DENVER — When Covid-19 hit the U.S. in March, revenue at Alyssa Manny’s yoga studio fell 60 percent to 70 percent. And it wasn’t just her. Nearly every business on Tennyson Street, in a gentrifying neighborhood about 15 minutes from downtown Denver, was hit hard by the pandemic.
First to go was Biju’s Little Curry Shop, a popular dining spot featuring dishes that Biju Thomas grew up with in south India, like samosa chaat, dosas and rotis. He moved to the U.S. in 1980 and settled in north Denver. February had been his best month since he opened the restaurant in 2016. But by March, he was done.
“We lost $80,000 in bookings that first week,” Thomas said recently. “We had weddings and events booked into March, April, May. We did about $400,000 in catering and events over the course of a year. Fifteen hundred meals a day out of the kitchen. There’s no coming back from that.”
Thomas’ experience is echoed by small-business owners across the country who have fallen on hard times since the start of the pandemic, which has killed over 260,000 people in the U.S. and strangled the economy. At least 100,000 small businesses nationwide have closed permanently, according to a Yelp analysis released in September. Many others are barely hanging on.
Small businesses make up 44 percent of U.S. economic activity, according to a 2019 report from the Small Business Administration. Restaurants, which before the pandemic employed 15 million people, have been especially hard hit. The wreckage is evident in empty storefronts, takeout-only signs and GoFundMe pitches to help merchants stay afloat.
“No one was prepared for the reality of shutting down an entire economy,” said Manny, owner of Ohana Yoga + Barre and vice president of the local merchants’ association. “Business owners had to decide, do you want to take on debt and play the long game or get out?” Manny chose the former, taking on $200,000 in debt and turning her popular studio into a membership-only operation.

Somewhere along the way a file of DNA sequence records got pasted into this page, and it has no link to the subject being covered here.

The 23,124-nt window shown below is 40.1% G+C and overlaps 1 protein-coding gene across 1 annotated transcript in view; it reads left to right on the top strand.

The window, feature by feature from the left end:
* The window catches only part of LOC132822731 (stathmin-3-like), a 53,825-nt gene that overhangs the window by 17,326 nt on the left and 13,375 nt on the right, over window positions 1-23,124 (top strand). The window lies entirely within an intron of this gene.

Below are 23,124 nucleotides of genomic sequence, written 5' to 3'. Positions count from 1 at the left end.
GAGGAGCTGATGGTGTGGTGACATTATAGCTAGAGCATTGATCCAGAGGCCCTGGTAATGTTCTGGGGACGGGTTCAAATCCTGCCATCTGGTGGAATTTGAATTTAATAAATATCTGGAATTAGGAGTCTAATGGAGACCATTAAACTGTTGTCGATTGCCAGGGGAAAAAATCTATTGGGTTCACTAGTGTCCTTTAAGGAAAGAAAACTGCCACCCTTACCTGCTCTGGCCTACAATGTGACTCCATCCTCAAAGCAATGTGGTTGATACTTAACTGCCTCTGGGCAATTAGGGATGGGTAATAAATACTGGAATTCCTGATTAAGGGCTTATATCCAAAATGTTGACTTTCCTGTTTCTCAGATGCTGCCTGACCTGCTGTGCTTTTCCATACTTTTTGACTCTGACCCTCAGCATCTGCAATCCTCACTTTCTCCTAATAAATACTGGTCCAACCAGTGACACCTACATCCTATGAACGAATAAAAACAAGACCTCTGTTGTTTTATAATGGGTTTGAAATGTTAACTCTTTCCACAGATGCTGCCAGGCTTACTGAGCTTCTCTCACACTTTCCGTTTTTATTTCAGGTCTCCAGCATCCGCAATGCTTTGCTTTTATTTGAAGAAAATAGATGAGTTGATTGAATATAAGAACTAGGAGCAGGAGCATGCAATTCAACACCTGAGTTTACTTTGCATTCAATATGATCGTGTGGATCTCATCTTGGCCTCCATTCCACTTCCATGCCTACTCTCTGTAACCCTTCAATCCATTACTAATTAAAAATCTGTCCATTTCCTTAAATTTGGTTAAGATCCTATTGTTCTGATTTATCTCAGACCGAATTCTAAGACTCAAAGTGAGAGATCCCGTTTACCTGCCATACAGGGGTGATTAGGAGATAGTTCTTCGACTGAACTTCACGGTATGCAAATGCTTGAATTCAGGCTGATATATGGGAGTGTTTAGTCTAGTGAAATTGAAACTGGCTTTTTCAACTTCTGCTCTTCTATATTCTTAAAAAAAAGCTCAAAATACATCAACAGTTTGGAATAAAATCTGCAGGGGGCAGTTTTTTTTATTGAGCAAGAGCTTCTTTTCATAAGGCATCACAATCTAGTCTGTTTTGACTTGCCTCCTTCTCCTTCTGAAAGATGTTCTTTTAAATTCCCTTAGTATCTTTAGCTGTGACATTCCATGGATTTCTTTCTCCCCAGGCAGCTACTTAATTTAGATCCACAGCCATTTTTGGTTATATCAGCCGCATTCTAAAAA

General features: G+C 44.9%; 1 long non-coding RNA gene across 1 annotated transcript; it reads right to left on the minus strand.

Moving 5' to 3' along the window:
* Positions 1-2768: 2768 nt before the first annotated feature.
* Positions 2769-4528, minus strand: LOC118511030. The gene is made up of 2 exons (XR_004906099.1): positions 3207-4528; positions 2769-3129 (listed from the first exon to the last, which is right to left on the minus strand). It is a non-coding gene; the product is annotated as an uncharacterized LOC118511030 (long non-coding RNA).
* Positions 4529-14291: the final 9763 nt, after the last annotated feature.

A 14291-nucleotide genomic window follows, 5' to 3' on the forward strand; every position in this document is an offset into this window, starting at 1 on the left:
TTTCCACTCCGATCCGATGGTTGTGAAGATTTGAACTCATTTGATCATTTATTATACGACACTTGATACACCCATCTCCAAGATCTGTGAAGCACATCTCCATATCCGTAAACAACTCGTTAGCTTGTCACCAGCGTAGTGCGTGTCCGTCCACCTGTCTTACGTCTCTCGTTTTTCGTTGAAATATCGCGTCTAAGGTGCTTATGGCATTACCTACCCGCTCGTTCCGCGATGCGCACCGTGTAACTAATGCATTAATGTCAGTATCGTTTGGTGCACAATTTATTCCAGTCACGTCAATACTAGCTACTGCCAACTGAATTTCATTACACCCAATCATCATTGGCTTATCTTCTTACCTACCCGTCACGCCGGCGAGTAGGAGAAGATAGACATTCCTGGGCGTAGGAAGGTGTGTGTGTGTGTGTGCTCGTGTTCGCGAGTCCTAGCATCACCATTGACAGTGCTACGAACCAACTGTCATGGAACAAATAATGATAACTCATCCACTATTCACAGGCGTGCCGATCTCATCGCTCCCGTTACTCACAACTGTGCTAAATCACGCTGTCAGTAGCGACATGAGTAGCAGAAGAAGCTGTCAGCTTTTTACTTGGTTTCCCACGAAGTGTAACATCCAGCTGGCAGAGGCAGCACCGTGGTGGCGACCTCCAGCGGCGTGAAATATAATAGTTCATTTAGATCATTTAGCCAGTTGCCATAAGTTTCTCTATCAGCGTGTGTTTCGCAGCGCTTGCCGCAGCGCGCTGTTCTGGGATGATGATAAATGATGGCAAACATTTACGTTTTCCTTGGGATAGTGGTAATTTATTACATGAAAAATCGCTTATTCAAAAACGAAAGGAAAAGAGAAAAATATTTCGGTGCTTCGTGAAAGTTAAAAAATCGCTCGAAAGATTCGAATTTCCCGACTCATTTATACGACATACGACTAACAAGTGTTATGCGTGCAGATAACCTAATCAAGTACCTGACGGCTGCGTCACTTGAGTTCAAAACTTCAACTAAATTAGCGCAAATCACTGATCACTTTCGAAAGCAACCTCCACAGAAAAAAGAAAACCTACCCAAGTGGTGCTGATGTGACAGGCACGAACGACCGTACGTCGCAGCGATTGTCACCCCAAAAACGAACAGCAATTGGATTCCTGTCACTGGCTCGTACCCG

In the early 20th century, streetcars ran along 38th and 44th avenues, and riders hopped off at Tennyson to shop and go to the movies. Over the decades, the bowling alley became a grocery store; the movie theater, a music store; and the post office, a furniture store. Other small businesses moved in, like a barber shop, a print shop and a corner bar.
The Tennyson Street commercial corridor, with its eight blocks of restaurants, breweries, an independent bookstore and The Oriental Theater, a venue for live music performances, is the beating heart of the community. Today, Tennyson is rapidly gentrifying, and in a nod to the transformation, the high-end athletic-wear purveyor Lululemon recently opened a seasonal pop-up, Corepower Yoga moved in and a boutique hotel is coming in January.
But some residents are critical of the changes, which include apartment buildings without ground-floor retail to promote foot traffic, saying the trendiness is out of character with a neighborhood where century-old bungalows sit beside contemporary apartments.
Along Tennyson, a vibrant painting of a buffalo hangs in an art gallery window and the scent of citrus candles greets pedestrians outside a nearby shop. The familiar notes of “It’s Beginning to Look a Lot Like Christmas” rise out of an antiques store, and passersby know what the restaurants are serving just by breathing — bacon, toast, red sauce, pepperoni.
Over the spring and summer, restaurants that survived the initial shell shock of Covid-19 pivoted to takeout and outdoor dining. Picnic tables moved to parking lots and vacant plots of land, and the street had a party-like vibe. Three houses that had been slated for demolition became pop-up spaces for an interactive art experience sponsored by a marijuana brand. The Wana Art House featured a magic circus, the Beach House projected immersive beach scenes and The Club House was a place for pop-up art and boutique sales.